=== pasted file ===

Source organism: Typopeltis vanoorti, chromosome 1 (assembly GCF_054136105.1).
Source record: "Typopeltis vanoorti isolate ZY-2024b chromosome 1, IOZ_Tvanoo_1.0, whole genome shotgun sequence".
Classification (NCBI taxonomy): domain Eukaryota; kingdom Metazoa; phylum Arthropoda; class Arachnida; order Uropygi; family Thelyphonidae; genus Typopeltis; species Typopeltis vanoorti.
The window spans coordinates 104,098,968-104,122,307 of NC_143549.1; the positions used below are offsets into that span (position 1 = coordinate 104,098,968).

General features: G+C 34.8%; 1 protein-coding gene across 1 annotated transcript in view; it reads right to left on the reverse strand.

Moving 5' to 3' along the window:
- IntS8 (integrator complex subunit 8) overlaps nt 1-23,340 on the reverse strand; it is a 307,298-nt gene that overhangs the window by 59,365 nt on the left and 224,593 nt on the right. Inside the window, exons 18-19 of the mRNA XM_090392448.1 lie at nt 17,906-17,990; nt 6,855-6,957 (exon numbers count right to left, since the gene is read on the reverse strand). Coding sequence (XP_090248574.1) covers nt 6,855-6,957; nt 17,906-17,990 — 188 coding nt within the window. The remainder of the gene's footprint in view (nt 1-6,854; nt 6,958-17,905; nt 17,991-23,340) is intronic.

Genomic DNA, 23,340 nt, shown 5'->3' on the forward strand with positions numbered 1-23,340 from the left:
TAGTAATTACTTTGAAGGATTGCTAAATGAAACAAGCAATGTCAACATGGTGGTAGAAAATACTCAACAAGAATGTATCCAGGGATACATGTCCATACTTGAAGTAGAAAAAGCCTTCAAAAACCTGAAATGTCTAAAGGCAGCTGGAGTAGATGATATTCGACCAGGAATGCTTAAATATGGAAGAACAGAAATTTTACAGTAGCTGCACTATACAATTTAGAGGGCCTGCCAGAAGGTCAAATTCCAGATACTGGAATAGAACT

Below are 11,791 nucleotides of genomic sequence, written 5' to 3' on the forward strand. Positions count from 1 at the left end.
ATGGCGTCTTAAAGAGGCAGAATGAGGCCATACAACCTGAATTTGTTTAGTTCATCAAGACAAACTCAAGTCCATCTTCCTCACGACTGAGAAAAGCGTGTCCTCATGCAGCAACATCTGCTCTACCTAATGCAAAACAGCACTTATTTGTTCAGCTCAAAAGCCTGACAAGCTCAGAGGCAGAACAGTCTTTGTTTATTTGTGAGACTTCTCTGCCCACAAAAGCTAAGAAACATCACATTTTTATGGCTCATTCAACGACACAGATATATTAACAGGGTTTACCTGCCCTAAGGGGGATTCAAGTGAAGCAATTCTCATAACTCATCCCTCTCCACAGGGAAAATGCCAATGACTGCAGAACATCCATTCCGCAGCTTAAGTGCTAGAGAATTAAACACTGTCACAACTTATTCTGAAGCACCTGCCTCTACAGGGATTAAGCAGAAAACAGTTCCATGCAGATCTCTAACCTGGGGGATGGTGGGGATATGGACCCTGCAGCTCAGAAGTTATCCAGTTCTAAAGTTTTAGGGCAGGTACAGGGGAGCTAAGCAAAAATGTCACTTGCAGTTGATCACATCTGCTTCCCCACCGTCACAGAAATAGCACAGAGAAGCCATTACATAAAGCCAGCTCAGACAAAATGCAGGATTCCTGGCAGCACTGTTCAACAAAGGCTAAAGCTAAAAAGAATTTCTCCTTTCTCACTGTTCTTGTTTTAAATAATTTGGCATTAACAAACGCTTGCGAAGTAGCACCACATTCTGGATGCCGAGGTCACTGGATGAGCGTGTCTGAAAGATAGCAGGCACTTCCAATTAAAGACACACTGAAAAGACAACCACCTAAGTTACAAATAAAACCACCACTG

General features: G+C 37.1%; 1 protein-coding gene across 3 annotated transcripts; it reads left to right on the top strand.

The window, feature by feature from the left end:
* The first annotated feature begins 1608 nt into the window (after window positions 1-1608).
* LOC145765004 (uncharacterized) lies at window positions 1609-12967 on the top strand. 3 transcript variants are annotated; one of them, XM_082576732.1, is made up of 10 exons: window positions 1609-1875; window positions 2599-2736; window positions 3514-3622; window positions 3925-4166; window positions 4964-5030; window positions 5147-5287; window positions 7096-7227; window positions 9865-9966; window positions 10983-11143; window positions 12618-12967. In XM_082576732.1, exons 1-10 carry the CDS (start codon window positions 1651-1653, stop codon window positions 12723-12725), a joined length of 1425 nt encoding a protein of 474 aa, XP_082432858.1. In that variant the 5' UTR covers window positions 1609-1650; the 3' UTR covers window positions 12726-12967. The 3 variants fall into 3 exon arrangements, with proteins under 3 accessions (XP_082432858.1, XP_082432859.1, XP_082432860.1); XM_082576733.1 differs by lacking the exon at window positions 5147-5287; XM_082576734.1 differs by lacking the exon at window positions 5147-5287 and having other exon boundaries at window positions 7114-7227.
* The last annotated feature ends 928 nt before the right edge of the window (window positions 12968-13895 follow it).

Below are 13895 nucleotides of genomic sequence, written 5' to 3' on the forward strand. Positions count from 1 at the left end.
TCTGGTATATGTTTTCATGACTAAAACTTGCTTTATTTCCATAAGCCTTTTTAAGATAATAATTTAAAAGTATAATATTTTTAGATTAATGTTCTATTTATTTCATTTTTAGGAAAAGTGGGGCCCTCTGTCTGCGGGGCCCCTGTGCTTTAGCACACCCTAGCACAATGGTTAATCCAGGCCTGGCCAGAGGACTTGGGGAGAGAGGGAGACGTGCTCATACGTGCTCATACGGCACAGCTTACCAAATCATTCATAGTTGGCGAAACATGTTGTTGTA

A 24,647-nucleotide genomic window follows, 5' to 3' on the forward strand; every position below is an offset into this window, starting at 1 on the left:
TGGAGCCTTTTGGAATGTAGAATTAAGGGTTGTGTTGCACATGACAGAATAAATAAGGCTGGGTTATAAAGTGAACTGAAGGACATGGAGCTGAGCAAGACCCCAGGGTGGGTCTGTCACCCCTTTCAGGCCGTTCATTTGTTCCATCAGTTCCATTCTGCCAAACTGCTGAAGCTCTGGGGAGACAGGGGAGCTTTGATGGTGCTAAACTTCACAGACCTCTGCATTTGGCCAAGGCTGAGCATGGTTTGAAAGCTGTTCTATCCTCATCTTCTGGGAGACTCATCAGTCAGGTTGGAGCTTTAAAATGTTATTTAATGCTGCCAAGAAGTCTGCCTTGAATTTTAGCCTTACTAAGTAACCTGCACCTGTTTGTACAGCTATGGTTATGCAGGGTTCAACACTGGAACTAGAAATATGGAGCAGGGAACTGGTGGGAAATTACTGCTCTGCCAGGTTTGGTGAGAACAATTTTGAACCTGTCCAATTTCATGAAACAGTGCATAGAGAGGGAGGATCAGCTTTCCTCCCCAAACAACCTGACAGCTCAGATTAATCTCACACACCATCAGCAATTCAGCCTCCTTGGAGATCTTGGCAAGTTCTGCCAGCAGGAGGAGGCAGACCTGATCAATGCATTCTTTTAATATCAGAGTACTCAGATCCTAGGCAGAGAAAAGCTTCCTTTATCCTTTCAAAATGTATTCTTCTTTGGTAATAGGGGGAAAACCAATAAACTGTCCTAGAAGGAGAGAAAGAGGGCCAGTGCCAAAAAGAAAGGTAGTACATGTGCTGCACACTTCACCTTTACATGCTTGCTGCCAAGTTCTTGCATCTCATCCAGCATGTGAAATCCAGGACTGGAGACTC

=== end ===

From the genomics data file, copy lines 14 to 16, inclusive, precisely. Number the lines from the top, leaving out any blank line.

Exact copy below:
* The first annotated feature begins 1608 nt into the window (after window positions 1-1608).
* LOC145765004 (uncharacterized) lies at window positions 1609-12967 on the top strand. 3 transcript variants are annotated; one of them, XM_082576732.1, is made up of 10 exons: window positions 1609-1875; window positions 2599-2736; window positions 3514-3622; window positions 3925-4166; window positions 4964-5030; window positions 5147-5287; window positions 7096-7227; window positions 9865-9966; window positions 10983-11143; window positions 12618-12967. In XM_082576732.1, exons 1-10 carry the CDS (start codon window positions 1651-1653, stop codon window positions 12723-12725), a joined length of 1425 nt encoding a protein of 474 aa, XP_082432858.1. In that variant the 5' UTR covers window positions 1609-1650; the 3' UTR covers window positions 12726-12967. The 3 variants fall into 3 exon arrangements, with proteins under 3 accessions (XP_082432858.1, XP_082432859.1, XP_082432860.1); XM_082576733.1 differs by lacking the exon at window positions 5147-5287; XM_082576734.1 differs by lacking the exon at window positions 5147-5287 and having other exon boundaries at window positions 7114-7227.
* The last annotated feature ends 928 nt before the right edge of the window (window positions 12968-13895 follow it).